While fur is typically associated with staying warm, the stylish new material covering Apple's planned Power Mac GX will improve on the cooling technology used in the current generation of the Power Mac G5. The Power Mac GX machines are rumored to be whisper quiet, and, while it's unclear if there is simply no need for a fan or if the fur has sound-dampening properties beyond its cooling properties, the quiet operation is expected to be well-received by sound- and video-processing users. Evidently, Apple's high level of R&D investment paid off with a bit of bio-inspired nanotechnology (patent-pending, of course). The fur coating - which Apple will undoubtedly label with a clever marketing name (Apple engineers are rumored to call it "iFuzz" internally) - actually pumps heat away from the processor and case interior with hundreds of microfluidic tubules into each individual "hair." The fluid cooling is similar to that used in the current dual 2.5 GHz Power Mac G5 models, albeit orders of magnitude more sophisticated.
The hairs themselves have thermoelectric properties, which means that they directly convert the excess heat into electrical energy which is sent back to the power supply, decreasing the power consumption dramatically. Thermoelectric cooling (also known as "Peltier cooling") has been used in the past by PC users who overclock their CPUs, but as far as we know, this is the first example from a mainstream computer manufacturer. (There's also an amusing use of Peltier cooling to keep beer cold; see the final link below.) Furthermore, thermoelectric materials are typically quite brittle, but somehow Apple has managed to work thermoelectric nanoparticles into an extremely flexible material.
The advantages conferred by the use of iFuzz are astounding. Not only does iFuzz improve cooling beyond existing liquid cooling and fan-based technologies, but the fur confers power savings both from decreasing or possibly eliminating fans, and from the power generated by the thermoelectric properties of the hairs themselves.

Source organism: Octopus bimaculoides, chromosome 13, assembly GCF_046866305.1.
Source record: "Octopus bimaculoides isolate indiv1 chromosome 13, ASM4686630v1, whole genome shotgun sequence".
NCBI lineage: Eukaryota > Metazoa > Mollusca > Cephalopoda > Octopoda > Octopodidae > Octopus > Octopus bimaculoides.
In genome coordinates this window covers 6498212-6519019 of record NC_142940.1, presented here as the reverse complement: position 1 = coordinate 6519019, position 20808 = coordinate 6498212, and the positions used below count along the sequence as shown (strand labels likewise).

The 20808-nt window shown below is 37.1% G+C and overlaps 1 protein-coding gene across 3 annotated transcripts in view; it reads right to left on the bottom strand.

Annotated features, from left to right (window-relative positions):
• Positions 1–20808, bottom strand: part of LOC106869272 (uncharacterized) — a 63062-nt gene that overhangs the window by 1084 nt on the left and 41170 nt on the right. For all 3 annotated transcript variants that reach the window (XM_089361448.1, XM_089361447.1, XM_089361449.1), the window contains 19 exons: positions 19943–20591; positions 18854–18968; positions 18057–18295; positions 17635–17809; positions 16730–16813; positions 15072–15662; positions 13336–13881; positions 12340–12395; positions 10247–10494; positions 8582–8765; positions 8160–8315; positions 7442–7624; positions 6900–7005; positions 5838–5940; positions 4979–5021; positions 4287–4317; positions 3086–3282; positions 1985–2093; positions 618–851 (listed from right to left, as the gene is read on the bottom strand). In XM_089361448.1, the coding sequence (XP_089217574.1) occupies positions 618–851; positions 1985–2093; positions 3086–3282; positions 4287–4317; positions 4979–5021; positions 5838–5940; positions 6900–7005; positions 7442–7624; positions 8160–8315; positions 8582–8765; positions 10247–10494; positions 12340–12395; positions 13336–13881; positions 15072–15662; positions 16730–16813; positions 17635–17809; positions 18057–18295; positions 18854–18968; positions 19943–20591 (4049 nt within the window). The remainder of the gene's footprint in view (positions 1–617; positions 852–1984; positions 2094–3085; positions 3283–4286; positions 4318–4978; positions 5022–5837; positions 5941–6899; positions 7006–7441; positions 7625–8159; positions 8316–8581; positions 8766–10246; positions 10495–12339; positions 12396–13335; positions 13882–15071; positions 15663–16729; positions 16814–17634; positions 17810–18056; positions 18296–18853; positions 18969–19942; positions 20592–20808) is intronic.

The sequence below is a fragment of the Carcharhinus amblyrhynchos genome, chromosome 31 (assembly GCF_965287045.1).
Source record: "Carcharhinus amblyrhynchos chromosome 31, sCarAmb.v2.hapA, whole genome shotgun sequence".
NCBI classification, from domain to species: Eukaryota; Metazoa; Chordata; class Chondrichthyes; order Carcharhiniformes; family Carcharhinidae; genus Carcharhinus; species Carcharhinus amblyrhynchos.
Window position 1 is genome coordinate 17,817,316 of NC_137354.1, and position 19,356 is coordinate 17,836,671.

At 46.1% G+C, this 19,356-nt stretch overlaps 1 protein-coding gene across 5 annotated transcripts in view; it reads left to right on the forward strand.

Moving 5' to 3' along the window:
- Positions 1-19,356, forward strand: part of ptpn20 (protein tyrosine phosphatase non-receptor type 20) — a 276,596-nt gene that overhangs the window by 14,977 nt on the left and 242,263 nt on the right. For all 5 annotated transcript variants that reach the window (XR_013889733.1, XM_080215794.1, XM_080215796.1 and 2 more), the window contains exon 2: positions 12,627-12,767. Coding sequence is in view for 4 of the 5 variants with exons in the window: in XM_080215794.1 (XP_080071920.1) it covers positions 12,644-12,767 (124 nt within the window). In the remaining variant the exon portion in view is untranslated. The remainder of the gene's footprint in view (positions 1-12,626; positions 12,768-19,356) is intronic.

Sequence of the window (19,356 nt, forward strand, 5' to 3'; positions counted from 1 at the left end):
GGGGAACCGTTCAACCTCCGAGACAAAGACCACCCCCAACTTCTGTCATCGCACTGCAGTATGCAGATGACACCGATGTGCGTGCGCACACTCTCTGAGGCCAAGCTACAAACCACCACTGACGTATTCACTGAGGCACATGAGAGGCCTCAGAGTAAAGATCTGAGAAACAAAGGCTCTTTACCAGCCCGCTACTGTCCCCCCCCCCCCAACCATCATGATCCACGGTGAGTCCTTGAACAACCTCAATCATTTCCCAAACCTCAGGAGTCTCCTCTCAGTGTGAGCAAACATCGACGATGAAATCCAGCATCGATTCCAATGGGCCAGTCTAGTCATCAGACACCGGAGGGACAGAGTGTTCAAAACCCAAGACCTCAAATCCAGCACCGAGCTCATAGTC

Not surprisingly, with both improved heat dissipation and electrical power, Apple is rumored to have a working PowerBook G5 (finally!) using a fur enclosure as well (Jobs made no comment about a possible PowerBook G5 at today's press conference). While the PowerBook is rumored to run "definitely on the warm side" and still requires a fan, the effect is "something like having a cat sitting in your lap." One Apple engineer evidently hacked the fan in the PowerBook G5 to sound like purring as a practical joke, though he noted that the net result was "a little disconcerting." To get an idea of what such a furry PowerBook might look like, check out this project to add fur to an iBook.
The iFuzz material is currently in testing by several government organizations to ensure it will hold up in a wide range of environments. In particular, given Apple's market share in education and home markets, the fur must withstand attempts to attempts to mangle, cut, flatten, or even eat the material. The US Environmental Protection Agency is also concerned about the nanotechnology used in the fur, particularly with increased sensitivity about asbestos fibers. The agency has sponsored research into the general topic of environmental and health consequences of nanometer-sized particles and nanotubes.
While such regulatory hurdles are to be expected with such an innovative product, Apple has evidently performed countless tests during development and expects few problems. A variety of other companies have contacted Apple with interest in seeing iFuzz in everything from refrigerators to automobiles - perhaps one day that furry cover on your driver's seat will be welcome on a hot summer's day!
[Dr. Apollo Fris is a computational and materials chemist at Cornell University, who researches molecular electronics and chemical nanotechnology. He regularly makes TidBITS publisher Adam Engst's noontime runs faster than they would be otherwise.]